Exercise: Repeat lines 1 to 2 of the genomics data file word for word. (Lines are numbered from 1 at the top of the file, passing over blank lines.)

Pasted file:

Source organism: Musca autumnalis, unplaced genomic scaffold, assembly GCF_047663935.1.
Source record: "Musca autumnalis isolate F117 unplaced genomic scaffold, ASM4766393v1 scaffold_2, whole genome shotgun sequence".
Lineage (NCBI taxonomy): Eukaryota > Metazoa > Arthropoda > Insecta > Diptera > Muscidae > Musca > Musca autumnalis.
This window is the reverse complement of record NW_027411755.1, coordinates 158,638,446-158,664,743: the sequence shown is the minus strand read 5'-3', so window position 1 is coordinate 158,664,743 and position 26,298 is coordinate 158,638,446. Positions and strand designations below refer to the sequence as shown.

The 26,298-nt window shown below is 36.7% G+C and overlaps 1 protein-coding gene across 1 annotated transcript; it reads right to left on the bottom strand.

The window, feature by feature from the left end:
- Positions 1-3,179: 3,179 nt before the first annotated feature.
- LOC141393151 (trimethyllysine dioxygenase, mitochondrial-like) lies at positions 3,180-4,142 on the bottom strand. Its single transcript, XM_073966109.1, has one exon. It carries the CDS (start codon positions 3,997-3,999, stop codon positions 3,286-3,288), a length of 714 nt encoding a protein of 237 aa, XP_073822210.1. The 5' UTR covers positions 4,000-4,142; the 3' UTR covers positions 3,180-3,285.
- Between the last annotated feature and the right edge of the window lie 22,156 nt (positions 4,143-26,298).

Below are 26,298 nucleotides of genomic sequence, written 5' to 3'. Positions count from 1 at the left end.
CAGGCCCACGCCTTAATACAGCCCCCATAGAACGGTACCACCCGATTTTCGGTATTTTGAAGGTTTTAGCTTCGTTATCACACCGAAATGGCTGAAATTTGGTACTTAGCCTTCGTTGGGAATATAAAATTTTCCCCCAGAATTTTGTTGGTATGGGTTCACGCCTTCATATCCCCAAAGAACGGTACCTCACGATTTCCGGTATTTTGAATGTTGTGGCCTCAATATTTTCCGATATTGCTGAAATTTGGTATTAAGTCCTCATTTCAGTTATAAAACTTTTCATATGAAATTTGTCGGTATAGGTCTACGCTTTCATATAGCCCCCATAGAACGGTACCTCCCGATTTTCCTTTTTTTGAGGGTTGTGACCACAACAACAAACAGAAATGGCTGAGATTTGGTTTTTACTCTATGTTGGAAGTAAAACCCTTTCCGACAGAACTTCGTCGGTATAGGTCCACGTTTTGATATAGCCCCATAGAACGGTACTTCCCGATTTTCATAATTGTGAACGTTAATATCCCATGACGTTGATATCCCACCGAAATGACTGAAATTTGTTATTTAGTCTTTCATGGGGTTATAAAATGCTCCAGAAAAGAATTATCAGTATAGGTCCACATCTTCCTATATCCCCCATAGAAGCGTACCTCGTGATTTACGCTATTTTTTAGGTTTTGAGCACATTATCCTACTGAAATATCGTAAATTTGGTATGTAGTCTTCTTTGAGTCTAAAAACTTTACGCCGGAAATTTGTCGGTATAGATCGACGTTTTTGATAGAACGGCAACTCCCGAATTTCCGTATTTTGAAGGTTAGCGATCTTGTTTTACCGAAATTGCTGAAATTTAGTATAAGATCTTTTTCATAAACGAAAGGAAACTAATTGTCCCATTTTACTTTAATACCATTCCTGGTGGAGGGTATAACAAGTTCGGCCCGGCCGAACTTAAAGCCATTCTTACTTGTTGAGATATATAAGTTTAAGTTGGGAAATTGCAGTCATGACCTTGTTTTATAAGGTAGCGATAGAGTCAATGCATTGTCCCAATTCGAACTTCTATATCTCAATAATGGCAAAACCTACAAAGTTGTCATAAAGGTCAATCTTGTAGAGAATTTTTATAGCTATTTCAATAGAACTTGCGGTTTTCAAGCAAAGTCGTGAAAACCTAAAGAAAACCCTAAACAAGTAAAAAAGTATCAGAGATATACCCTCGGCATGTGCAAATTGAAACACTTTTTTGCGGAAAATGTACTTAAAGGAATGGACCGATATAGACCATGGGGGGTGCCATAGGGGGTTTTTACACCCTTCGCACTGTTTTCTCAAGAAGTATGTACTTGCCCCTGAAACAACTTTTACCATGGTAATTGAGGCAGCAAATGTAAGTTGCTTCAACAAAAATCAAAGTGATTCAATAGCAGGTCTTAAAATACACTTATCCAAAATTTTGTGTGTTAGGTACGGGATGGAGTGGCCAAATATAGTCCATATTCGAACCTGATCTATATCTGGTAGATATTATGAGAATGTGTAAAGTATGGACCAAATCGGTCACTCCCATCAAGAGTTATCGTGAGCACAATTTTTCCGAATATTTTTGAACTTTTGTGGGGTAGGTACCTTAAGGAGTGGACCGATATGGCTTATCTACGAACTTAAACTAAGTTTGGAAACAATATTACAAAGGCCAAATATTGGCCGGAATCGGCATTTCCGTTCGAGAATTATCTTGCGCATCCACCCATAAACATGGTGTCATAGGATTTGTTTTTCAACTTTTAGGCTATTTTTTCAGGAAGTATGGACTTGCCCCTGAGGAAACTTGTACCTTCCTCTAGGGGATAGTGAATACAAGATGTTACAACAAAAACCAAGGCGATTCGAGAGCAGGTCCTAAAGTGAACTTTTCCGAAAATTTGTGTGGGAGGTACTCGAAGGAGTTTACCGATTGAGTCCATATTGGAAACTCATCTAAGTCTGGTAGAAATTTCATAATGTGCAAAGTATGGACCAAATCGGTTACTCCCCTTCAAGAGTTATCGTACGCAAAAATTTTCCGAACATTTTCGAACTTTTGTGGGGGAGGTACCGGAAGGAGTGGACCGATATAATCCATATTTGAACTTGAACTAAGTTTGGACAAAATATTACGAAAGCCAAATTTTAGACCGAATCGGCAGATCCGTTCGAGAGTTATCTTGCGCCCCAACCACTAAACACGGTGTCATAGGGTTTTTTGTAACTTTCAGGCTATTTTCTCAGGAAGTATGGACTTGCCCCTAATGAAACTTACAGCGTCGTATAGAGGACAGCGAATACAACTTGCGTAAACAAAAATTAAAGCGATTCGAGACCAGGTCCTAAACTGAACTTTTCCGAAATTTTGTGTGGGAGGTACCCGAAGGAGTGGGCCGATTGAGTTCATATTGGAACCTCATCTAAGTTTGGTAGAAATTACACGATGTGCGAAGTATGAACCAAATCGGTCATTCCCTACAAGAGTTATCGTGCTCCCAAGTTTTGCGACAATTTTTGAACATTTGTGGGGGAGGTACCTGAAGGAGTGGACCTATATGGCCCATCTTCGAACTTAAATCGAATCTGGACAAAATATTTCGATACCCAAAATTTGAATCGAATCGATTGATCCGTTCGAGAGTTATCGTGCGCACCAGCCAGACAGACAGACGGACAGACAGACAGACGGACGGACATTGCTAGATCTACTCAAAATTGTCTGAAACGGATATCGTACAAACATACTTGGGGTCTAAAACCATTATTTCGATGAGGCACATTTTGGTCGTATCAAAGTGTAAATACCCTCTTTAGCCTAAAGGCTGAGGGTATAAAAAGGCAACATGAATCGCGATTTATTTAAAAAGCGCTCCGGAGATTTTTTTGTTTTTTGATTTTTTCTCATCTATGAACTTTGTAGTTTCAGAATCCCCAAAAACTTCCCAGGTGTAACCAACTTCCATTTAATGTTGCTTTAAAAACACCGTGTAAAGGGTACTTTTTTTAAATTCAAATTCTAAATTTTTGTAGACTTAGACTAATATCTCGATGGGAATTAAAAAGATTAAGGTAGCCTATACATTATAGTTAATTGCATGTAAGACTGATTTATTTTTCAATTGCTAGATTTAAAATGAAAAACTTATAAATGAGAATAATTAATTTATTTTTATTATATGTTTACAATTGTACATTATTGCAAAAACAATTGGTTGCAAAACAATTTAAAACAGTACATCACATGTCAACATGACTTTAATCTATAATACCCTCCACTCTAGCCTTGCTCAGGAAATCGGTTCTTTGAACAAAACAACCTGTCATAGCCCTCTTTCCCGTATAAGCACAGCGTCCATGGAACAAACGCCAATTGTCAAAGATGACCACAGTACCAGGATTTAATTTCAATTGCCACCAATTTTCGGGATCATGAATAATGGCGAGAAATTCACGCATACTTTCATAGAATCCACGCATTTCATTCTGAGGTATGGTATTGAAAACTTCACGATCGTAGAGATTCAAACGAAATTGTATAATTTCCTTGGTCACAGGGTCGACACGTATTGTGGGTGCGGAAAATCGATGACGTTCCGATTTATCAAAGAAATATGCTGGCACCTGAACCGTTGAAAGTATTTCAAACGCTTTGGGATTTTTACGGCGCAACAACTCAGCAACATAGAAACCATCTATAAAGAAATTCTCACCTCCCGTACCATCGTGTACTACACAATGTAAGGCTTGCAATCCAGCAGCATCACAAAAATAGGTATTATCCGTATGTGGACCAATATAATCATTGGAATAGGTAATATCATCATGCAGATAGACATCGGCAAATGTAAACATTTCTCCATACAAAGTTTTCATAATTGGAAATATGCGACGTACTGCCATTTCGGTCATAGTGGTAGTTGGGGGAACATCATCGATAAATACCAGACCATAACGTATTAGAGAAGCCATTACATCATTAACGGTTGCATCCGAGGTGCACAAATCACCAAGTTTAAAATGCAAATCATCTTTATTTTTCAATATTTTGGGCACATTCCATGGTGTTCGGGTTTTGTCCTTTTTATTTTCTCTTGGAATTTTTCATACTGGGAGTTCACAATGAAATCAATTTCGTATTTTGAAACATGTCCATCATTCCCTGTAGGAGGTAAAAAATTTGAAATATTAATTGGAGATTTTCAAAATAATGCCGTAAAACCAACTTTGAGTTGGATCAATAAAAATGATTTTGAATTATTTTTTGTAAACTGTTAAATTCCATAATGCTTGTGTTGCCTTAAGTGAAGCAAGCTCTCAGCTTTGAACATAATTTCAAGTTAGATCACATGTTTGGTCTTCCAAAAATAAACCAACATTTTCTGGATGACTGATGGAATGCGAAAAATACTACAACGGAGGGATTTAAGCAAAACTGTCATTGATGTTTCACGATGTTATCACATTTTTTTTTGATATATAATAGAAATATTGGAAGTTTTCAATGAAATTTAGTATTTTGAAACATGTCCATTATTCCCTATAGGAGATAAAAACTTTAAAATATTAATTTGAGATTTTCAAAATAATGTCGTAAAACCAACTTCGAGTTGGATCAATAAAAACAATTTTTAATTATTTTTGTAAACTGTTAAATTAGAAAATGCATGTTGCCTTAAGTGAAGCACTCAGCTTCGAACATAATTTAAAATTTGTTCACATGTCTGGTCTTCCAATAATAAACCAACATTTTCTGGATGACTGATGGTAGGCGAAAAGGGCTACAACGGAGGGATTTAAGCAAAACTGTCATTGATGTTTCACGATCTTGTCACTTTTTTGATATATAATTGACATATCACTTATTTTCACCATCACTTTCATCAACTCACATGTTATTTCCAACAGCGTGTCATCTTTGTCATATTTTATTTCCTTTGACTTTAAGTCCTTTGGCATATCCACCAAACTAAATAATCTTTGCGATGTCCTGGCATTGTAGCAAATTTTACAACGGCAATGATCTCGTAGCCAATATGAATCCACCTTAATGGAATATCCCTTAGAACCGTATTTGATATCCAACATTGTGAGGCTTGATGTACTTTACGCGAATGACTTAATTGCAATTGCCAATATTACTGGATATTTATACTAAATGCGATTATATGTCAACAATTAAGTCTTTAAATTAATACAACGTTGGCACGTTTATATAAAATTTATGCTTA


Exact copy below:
Source organism: Musca autumnalis, unplaced genomic scaffold, assembly GCF_047663935.1.
Source record: "Musca autumnalis isolate F117 unplaced genomic scaffold, ASM4766393v1 scaffold_2, whole genome shotgun sequence".